Kong: Skull Island Movie Review
It’s invigorating to see that Kong: Skull Island isn’t just a remake of King Kong. It has a few similarities, such as beast still digs beauty, but that’s about all. It stands alone on its own giving director Vogt-Roberts something to be very proud of having a part in. Speaking of beauty, however, I did like the more substantive presence of the ape in the 1970 movie King Kong, where you could see Jessica Lange pull at Kong as she begs him to not let her go. This gives you the chance to feel for him much more. That realism isn’t in this version where Kong is CGI. However, if you have a heart, you’ll still hope the best for the guy. Why he keeps falling, literally, for these woman is beyond me, though! You’d think he’d learn by now! I digress.
Far be it for me to suggest you can learn something from a monster movie but I’m going to. You can learn something from this monster movie. You can learn, if you haven’t already, that sometimes with nature things are better left alone. Though we don’t always pay attention to it, there is a natural order of things and if you interrupt or disturb that order, in the name of helping mankind, you could be doing just the opposite. Such is the case here.
Kong is set in the early 70’s in the time of Watergate. Research scientist Bill Randa (Goodman) is in Washington and looking for some money and a military escort to an uncharted island he’d like to explore for the possible medicinal cures it holds. Insert political statement here as Randa stands outside and proclaims that there’ll never be a more screwed-up time in Washington. The Nixon bobblehead is a nice touch, as well.
Randa gets his grant, a photographer (Larson), a rather large escort and his own tracker (Hiddleston); they set off to explore Skull Island which is shrouded by vicious storms. Going only so far by water, the teams, which are led by Colonel Packard (Jackson), take to the air the rest of the way. However, once they clear the dangerous weather another danger appears; Kong. He immediately senses danger and begins to protect his turf which looks more like swatting at flies, to be honest. This scene was well placed as it’s not too far into the film, wasting no time getting you into some heavy action. Packard takes the attack personally. Losing many of his men in the battle he’s now hell-bent on killing the creature. He must prove to Kong that man is King. Jackson’s look is fiery and savage as his Packard stares Kong down for a moment before being whisked away at the last minute. Getting stomped on like a cockroach might have ruined his already horrible day.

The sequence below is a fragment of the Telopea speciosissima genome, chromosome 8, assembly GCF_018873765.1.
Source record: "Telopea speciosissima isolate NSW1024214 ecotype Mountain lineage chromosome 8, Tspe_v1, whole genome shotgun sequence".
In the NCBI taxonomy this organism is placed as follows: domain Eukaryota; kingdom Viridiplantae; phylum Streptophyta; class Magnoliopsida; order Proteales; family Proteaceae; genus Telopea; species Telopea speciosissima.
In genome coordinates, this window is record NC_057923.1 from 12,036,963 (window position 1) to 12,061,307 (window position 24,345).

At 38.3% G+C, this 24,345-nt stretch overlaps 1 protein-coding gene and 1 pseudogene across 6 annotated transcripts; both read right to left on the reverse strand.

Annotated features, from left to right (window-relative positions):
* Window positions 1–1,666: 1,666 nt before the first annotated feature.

Helicopters are scattered and the teams separated. One group meets an indigenous tribe and Hank Marlow (Reilly), also known as the comic relief, a paratrooper who has been stranded on the island since WWII; twenty-eight years to be exact. Through Marlow, the team hears all they need to know of who Kong really is… he’s King. To the people of the island, he’s God. Without him, the Skullcrawlers would dominate and kill every living thing on the island. Kong keeps the skeletal creatures in low numbers and below ground. If not for him, all would perish and not only would they take over the island but they’d begin to take over the planet.
During their lesson, other teams are meeting and in some cases, wiped out, by other inhabitants of the island. If spiders aren’t your thing… this might not be the movie for you but the thought of taking the mother of all spiders down in a wicked way would be spectacular then remember this is a Kong movie, not a spider movie, and get your butt to the theatre. What’s left of the team meet and make their way to the destination point so they can leave the island and you can leave the theatre but don’t do that too soon! There is an after credit scene so make sure you stay all the way until lights up. What they will be assuring you of here is that the MonsterVerse will continue and who could be coming up next. If you like monster movies, you’ll like Kong: Skull Island. You might not like the way Hiddleston overplays his role as Larson’s love interest but the CGI is great and the motion capture performance really pulls you in. Those reasons alone are worth spending the extra money on seeing this at an IMAX theatre if you can. ENOY!
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Kong: Skull Island Movie Review
A team of scientists, soldiers and adventurers unites to explore an uncharted island in the Pacific. Cut off from everything they know, the team ventures into the domain of the mighty Kong.
Directed by: Jordan Vogt-Roberts Starring: Tom Hiddleston, Samuel L. Jackson, John Goodman, Brie Larson, Jing Tian, John Ortiz, with Terry Notary, and John C. Reilly